STEP STOOLS About 206,000 Target step stools with storage sold exclusively at Target stores nationwide and online at Target.com from January 2007 through October 2010 for between $25 and $30. The wooden step stools can break apart or collapse under the weight of the user, posing a fall hazard. Target has received 26 reports of the stools breaking or collapsing. Fourteen incidents involved children, seven involved adults, and five incidents where the user’s age was unknown. Two adults fractured their wrists, and of those victims, one also fractured her hip and pelvis. Additionally, six children and one adult suffered scrapes and bruising.
IF YOU OWN ONE Return it to any Target store to receive a full refund. Call 800-440-0680 or go to www.target.com for more information.
LAPEL PINS About 26,500 Love.Hugs.Peace lapel pins sold at Build-a-Bear workshop stores nationwide and online at Buildabear.com from July 2009 through October 2010 for $3.50. Surface paints on the lapel pin contain excessive levels of lead which is prohibited under federal law. No injuries have been reported.
IF YOU OWN ONE Return it to any Build-A-Bear Workshop store to receive a $5 store coupon. If it is not possible to return the pin to a store, you can contact the company at 866-236-5683 or go to www.buildabear.com for alternate instructions on receiving a refund.
B&D agrees to big fine connected to equipment failure
WASHINGTON, D.C. - The U.S. Consumer Product Safety Commission announced that Black & Decker (U.S.) Inc., of Towson, Md., has agreed to pay a civil penalty of $960,000. The penalty agreement has been provisionally accepted by the Commission.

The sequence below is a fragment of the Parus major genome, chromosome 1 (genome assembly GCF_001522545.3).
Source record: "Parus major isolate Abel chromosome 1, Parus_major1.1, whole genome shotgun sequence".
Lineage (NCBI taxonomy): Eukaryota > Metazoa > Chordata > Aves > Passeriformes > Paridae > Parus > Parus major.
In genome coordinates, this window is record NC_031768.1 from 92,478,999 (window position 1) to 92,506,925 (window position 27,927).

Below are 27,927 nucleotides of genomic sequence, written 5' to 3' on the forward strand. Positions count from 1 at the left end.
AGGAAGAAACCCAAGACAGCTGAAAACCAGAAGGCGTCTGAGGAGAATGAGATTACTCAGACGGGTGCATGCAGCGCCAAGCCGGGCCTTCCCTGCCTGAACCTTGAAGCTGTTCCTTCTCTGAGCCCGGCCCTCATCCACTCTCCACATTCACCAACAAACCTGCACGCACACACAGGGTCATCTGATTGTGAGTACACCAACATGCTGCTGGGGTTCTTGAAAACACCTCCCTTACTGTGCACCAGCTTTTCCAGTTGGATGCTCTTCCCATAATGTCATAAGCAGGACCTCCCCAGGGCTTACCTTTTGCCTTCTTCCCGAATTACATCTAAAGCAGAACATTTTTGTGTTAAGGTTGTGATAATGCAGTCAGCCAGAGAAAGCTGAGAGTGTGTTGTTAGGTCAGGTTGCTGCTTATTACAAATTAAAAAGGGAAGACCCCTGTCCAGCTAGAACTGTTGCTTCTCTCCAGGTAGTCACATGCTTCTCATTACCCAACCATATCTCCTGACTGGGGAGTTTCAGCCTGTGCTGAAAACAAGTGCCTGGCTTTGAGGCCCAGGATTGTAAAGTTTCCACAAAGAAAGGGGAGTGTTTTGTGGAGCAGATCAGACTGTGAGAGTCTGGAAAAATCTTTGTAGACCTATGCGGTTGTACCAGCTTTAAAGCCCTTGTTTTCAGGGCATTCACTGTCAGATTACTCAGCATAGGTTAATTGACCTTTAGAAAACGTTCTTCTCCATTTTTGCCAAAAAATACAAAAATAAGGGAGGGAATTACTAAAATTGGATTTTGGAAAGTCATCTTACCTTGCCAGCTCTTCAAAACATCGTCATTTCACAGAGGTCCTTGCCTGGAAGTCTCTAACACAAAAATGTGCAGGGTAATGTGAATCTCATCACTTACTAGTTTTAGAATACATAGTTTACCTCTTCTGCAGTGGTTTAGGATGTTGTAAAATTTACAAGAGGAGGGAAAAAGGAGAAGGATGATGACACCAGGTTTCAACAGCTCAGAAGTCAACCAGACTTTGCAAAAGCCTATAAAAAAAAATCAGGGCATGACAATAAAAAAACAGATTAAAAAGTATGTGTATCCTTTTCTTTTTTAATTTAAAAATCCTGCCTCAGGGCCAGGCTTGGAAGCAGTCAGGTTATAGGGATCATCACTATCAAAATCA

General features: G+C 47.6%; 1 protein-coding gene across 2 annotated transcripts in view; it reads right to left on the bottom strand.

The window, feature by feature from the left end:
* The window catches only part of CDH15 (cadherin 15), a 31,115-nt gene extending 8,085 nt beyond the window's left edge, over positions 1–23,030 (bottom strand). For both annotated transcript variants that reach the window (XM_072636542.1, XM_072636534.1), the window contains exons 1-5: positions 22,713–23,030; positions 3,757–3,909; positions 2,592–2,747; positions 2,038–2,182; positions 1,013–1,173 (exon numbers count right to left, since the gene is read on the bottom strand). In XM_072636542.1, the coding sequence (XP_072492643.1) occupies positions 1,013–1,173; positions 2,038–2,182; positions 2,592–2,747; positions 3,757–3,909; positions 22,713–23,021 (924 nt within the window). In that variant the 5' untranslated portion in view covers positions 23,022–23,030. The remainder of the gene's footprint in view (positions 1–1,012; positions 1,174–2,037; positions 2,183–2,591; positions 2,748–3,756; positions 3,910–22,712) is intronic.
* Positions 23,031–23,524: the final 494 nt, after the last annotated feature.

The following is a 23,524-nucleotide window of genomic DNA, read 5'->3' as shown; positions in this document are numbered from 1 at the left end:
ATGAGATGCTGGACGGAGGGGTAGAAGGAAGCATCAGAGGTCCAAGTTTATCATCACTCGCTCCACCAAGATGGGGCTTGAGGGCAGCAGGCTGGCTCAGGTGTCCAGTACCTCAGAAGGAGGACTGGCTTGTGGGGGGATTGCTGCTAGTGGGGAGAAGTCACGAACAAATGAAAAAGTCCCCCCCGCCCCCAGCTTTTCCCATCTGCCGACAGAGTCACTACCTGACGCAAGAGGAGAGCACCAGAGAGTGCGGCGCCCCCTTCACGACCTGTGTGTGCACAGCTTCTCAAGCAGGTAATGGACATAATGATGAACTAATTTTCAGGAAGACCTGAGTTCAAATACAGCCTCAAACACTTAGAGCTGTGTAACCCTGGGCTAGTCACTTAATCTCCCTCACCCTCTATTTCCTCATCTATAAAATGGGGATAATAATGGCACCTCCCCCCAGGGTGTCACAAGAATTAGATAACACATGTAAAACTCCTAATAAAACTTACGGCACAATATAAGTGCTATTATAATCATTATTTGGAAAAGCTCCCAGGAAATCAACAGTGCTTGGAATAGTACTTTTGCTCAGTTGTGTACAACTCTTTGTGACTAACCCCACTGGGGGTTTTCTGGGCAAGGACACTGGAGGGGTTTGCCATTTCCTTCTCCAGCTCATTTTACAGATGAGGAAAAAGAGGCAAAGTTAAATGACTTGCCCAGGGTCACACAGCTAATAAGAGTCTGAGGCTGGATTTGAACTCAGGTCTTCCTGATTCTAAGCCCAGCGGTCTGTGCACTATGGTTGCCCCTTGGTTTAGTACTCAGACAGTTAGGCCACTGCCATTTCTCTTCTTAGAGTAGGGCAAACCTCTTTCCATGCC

The settlement resolves CPSC staff’s allegations that Black & Decker knowingly failed to report several safety defects and hazards with the Grasshog XP immediately to CPSC, as required by federal law. CPSC staff also alleges the firm withheld information requested by CPSC staff during the course of the investigation.
Federal law requires manufacturers, distributors and retailers to report to CPSC immediately (within 24 hours) after obtaining information reasonably supporting the conclusion that a product contains a defect which could create a substantial product hazard, creates an unreasonable risk of serious injury or death, or fails to comply with any consumer product safety rule or any other rule, regulation, standard or ban enforced by CPSC.
CPSC staff alleges Black & Decker knew, on or before May 2006, that the high-powered, electric Grasshog XP GH1000 was defective and could cause harm, but failed to report this to CPSC.
CPSC staff also alleges that Black & Decker failed to provide full information about defects with the Grasshog XP as requested in May 2006. Based on the incomplete information provided at that time, CPSC closed the case. The firm did not give CPSC staff full information about the extent of Grasshog XP defects or the mounting number of incidents and injuries until October 2006.
In July 2007, Black & Decker and CPSC announced the recall of about 200,000 Grasshog XP model GH1000 trimmer/edgers. By that time, there were more than 700 reports of incidents, including 58 injuries with the Grasshog XP. The trimmer/edgers’s spool, spool cap and pieces of trimmer string can come loose during use and become projectiles. This poses a serious laceration hazard to the user and to bystanders. The trimmer/edgers also can overheat and burn consumers. Black & Decker sold the Grasshog XP weed trimmers from November 2005 through spring 2007 for about $70.
The recall was reannounced in August 2009 with an additional 100 injuries reported. CPSC urges consumers with recalled Grasshog XP trimmer/edgers to contact Black & Decker for a free repair kit.
In agreeing to the settlement, Black & Decker (U.S.) Inc. denies CPSC staff allegations that it knowingly violated the law.